Retail Oil Investors get Burned

burningoilLast month we saw the iPath S&P GSCI Crude Oil ETN (USA) making an unusual dive, doing completely the opposite of what it was designed to do. Exchange Traded Funds (ETF) and Exchange Traded Notes (ETN) are mainly designed to follow an index. To explain the basic principles of an ETF real quick, we take the AEX index as an example. The AEX is formed out of 25 funds each with their own weighing. The ETF issuer buys the shares of the companies according to their weighing in the AEX index. One is able to track the index pretty accurately this way. The ETF issuer buys it on a big scale and sells shares of their basket of AEX shares. The share that they are selling are called ETFs. The difference between an ETF and an ETN is the fact that the ETN is a note. The problem is the third party risk, with an ETN you’re facing the risk of the issuing party going bankrupt. If they do, the chances are that you will lose your money.
With that  in mind let us have a look at the following graph. Since the beginning of January the ETN declined not as much as the underlying index, the S&P GSCI Crude Oil Index. In the period between the 31stof December and the 20th of January the index declined with 25%, whereas the price of the ETN only declined 12%, as can be seen the graph.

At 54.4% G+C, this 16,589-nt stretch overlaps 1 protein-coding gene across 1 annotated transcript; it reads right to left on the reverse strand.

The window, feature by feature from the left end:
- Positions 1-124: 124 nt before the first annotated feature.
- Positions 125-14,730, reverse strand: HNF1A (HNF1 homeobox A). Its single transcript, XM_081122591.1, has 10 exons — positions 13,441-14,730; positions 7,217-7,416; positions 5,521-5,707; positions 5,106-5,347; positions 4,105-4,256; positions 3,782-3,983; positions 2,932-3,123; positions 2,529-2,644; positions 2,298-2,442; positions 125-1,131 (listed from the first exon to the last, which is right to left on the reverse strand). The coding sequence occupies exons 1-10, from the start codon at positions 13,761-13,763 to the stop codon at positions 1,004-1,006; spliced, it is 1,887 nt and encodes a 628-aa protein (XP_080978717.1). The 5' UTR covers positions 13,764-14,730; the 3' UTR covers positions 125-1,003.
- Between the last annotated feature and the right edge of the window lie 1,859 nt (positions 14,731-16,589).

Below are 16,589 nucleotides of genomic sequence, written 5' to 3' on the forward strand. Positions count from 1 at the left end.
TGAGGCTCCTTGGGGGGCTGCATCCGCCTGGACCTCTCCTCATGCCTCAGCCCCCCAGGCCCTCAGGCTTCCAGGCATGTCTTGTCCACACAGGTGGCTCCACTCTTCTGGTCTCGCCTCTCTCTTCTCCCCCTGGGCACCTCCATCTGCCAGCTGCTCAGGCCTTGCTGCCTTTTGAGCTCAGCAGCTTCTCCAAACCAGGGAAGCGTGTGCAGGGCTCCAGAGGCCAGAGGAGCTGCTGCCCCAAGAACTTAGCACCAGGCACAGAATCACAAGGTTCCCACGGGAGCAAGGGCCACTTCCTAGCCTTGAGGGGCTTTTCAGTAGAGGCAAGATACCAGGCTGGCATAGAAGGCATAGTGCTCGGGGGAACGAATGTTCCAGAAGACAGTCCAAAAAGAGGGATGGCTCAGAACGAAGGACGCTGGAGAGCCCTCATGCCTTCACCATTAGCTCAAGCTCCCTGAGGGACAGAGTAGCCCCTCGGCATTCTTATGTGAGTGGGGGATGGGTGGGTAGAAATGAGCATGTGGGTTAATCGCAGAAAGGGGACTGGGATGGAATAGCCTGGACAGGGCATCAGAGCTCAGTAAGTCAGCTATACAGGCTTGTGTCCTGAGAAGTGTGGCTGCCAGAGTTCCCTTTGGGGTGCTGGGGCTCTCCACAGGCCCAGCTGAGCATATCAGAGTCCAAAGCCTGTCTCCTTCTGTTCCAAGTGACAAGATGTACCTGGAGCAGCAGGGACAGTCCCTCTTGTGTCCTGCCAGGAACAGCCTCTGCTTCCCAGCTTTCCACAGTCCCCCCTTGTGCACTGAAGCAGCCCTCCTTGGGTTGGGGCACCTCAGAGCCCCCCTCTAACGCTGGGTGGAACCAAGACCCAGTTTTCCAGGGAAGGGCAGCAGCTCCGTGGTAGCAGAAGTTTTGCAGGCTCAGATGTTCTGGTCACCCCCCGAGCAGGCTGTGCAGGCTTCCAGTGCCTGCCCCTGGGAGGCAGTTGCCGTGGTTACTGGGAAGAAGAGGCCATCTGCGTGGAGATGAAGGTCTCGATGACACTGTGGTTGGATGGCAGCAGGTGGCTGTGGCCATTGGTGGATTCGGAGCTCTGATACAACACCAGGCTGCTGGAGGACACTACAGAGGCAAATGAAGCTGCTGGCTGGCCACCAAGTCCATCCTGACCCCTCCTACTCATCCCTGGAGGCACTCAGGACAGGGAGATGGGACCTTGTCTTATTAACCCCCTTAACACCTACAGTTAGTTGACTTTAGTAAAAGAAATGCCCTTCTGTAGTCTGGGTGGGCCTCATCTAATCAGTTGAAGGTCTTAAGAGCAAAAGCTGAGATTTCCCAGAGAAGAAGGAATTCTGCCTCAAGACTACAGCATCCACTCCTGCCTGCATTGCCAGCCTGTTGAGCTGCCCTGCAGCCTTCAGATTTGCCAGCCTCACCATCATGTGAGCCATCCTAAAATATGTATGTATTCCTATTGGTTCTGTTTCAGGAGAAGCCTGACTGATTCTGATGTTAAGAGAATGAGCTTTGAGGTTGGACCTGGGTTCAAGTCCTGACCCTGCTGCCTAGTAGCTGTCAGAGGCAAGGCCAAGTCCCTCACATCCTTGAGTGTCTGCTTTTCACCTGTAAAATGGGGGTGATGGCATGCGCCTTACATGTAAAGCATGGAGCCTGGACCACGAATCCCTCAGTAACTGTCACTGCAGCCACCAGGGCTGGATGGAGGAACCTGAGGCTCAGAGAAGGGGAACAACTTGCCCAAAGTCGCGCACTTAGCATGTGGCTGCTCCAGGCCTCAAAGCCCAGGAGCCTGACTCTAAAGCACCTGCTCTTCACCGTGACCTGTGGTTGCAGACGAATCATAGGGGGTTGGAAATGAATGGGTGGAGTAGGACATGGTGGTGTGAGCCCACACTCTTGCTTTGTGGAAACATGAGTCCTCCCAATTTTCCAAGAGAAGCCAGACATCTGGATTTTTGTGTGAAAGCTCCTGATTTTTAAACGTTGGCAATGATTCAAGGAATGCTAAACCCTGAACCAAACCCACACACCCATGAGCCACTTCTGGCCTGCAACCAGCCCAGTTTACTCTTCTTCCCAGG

On the 20th January the Net Asset Value (NAV) of the ETN was 3.69USD; however, the ETN was trading for a whopping 5.51USD. The NAV is the sum of all its assets (the value of its holdings in cash, shares, bonds, financial derivatives and other securities) divided by the number of outstanding shares. The ETN had built a premium of nearly 50%. One was paying 1.81USD over the NAV. It is unlikely to see ETFs trading with a 10% premium, let alone a 50% premium. Barclays, the issuer of the ETN, made a press statement that the bank had limited but not closed the number of ETNs it is selling form its inventory each day. They had even released a guide on trading ETNs, as they warned investors of the high premium. The number of people betting on a rising oil grew, but with a limited inflow of new notes the prices of the ETNs rose.

What goes up most come down. grafffPremiums of 50% on ETNs are unsustainable and on the 21st the inevitable happened. The price of the shares came tumbling down, partly because of a massive short selling. As most professional investors are aware of the risk of premiums, retail investors are not. Before investing in a ETF, consider this  this risk, as it’s not limited to this fund alone.


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